Qing dynasty, Qianlong period
the rich yellow satin ground meticulously worked on the front and back with eight five-clawed dragons intricately and expertly embroidered with tens of thousands of minute seed pearls, the dragons in pursuit of embroidered flaming pearls, amidst the Twelve Symbols of Imperial Authority: the sun, the moon, the mountains, the dragon, the pheasant, two goblets, pondweed, fire, rice, and axe, the stars and character ya hidden by the collar, all among multicoloured cloud scrolls, and bats, some with sprigs of peonies in their mouths, above rolling and crashing waves above a lishui band, the lower arms left plain, the dark-blue satin horse-hoof cuffs and collar decorated with writhing dragons and bats above waves, with couched gold thread edgings, and patterned yellow silk lining
Collection of Edmond Fourier, Paris
M.H. d'Ardenne de Tizac, Les Etoffes de la Chine: Tissus & Broderies, Paris, 1924, pl.39.
John E. Vollmer, Silks for Thrones and Altars. Chinese Costume and Textile, Paris, pl. 25.
The present imperial ji fu (semi-formal court robe), richly embroidered with tens of thousands of small pearls, reflects the Qianlong Emperor's lavish taste for the finest silk textiles. According to John E. Vollmer, ibid., p. 60, 'less than half a dozen pearl-embroidered court robes survive and of these only four can be associated with a particular imperial personage.' The present robe appears to be the only Qianlong robe bearing the Twelve Symbols.
One of the four is the famous pearl-embroidered ji fu belonging to Rongxian, daughter of the Kangxi Emperor, discovered in the tomb of the Mongol prince Wuergun in 1976. This magnificent robe, made of yellow silk and decorated with the design of eight roundels with five-clawed dragons embroidered with 100,000 small pearls, was part of Rongxian's dowry when she married Prince Wuergun in 1691; see Mo Chuang, 'Pearl Robe of the Emperor K'ang Hsi's Daughter', in China Features, Beijing.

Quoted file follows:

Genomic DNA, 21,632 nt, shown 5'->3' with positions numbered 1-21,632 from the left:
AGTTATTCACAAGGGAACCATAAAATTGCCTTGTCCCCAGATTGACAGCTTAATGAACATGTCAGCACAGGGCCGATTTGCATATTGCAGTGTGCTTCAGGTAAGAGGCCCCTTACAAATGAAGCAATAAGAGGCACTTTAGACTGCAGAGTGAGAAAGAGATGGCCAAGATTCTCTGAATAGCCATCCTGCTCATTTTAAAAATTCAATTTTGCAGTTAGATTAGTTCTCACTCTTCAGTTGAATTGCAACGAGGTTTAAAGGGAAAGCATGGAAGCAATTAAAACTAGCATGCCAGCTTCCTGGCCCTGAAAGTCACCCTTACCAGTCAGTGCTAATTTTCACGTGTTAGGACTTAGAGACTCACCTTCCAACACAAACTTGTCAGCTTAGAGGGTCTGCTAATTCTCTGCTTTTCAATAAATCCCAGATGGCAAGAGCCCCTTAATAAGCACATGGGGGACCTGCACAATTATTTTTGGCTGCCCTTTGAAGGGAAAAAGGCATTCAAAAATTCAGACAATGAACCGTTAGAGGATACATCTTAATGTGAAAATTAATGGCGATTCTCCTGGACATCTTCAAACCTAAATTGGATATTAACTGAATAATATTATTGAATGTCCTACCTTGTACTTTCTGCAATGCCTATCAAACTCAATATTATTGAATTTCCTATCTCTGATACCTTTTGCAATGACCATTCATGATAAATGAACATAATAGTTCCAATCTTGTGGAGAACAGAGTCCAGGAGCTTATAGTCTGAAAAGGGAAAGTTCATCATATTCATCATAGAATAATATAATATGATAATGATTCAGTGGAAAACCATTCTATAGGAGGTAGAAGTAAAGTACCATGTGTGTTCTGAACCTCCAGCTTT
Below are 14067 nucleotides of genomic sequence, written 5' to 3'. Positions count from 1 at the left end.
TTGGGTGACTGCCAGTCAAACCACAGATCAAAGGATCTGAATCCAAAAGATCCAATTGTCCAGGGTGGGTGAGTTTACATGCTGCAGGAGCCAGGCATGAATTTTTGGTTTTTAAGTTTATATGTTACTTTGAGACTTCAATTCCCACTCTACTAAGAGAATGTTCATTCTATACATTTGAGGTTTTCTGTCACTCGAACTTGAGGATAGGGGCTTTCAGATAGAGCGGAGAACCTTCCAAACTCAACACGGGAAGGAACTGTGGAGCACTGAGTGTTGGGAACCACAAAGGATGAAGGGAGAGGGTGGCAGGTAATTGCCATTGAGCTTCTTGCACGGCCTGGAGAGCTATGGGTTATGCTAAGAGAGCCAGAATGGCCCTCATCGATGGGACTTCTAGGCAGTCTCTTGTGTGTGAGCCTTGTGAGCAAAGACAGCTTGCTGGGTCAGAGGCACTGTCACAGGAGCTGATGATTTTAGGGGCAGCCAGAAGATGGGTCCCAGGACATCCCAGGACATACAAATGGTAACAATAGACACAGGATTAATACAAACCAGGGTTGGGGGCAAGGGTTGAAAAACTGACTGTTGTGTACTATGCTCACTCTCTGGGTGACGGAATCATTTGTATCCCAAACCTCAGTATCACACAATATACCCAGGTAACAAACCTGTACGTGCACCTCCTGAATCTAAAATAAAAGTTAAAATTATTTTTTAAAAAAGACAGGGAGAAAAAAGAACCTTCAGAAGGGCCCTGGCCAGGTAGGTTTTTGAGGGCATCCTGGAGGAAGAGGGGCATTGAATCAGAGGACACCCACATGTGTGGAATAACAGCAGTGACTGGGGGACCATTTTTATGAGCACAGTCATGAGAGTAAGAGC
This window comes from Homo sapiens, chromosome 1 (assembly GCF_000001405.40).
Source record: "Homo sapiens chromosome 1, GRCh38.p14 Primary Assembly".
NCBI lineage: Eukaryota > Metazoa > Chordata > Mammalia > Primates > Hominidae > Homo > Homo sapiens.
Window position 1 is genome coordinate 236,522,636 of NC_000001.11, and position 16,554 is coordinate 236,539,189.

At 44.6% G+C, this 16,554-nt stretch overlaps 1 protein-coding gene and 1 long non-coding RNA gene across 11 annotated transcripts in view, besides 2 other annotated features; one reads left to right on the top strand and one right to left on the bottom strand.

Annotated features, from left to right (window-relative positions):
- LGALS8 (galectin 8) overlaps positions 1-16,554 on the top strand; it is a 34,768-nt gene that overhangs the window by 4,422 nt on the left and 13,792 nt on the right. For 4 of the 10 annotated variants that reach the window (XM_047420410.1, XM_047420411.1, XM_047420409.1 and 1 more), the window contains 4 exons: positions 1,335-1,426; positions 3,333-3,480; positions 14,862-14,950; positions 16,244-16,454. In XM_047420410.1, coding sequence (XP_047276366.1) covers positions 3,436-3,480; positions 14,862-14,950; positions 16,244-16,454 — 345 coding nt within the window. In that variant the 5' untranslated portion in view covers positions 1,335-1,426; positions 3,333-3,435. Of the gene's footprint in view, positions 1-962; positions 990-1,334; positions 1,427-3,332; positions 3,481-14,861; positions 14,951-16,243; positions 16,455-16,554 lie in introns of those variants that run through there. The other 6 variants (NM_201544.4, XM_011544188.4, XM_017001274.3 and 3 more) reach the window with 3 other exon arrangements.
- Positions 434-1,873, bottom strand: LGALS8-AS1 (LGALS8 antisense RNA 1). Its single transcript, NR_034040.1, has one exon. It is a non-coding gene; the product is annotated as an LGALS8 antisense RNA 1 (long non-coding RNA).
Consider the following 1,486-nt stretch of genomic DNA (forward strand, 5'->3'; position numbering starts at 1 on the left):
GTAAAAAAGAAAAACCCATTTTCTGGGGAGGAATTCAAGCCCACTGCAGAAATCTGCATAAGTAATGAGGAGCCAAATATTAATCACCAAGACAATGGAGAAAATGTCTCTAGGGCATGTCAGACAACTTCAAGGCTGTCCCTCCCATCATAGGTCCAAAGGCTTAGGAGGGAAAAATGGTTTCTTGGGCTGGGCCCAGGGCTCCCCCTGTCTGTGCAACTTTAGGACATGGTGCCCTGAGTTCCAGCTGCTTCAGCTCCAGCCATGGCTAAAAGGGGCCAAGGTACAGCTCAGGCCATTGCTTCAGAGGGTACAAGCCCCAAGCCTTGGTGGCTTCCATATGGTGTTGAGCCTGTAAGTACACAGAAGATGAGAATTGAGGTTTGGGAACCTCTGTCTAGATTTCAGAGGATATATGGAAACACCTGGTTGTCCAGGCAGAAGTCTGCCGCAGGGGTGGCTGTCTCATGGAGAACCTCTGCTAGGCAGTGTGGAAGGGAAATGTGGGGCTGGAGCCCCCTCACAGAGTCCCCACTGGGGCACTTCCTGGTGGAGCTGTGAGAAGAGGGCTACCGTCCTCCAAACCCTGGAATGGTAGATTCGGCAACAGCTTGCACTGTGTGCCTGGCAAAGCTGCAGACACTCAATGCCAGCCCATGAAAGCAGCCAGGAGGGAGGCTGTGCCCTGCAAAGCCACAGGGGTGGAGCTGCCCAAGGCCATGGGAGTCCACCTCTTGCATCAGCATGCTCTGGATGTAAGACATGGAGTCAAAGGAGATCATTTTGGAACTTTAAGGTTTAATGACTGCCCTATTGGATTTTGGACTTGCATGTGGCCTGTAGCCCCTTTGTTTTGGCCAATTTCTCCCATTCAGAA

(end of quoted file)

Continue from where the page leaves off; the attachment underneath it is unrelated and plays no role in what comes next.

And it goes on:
Another, much later, pearl-embroidered robe, similarly decorated with the Twelve Symbols and said to have been made for the Empress Dowager Cixi, in the Victoria and Albert Museum, London, is illustrated in Rose Kerr (ed.), Chinese Art and Design, London, 1991, pl. 87. Two further pearl-embroidered robes are recorded by Vollmer, op. cit., p. 60; one of brown twill with couched peacock filament-wrapped threads and pearl-embroidered dragon design, associated with the Qianlong emperor and in the Capital Museum, Beijing; and another of the Jiaqing period in the Palace Museum collection.
Ji fu were worn at the Qing court for imperial birthday celebrations and on less formal occasions. They were worn together with the ji fu dai (festive dress belt), the ji guan (festive hat), the court necklace and a surcoat. According to Linda Wigglesworth and Gary Dickinson the tailoring of the ji fu is quite different from the chao pao (official court robe) and was based on the traditional Manchu garment rather than the Ming style formal court dress construction (Dickinson and Wigglesworth, Imperial Wardrobe, Berkeley, 2000, p. 159).
Freshwater pearls used on the present robe and generally found on imperial chao guan (official court hats) or made into chao zu (court necklaces) were harvested from the Sungari, Yalu and Amur rivers in Manchuria. They were treasured by the Manchu for their association with their homeland and were only permitted to be worn by imperial family members (ibid., p. 100).
The Twelve Symbols of Imperial Authority, displayed on the present ji fu were re-introduced as part of the imperial regalia by the Qianlong emperor and were recorded for the first time in the Huangchao liqi tushi (Illustrated Precedents for the Ritual Paraphernalia of the Imperial Court) commissioned by the emperor in 1759. According to the Huangchao liqi tushi usage of these symbols was restricted to imperial robes made for the emperor although he could, as a favour, allow a family member to wear them as well. See the illustration of a Twelve Symbol court robe from the 1766 edition Huangchao liqi tushi, published ibid., p. 79.
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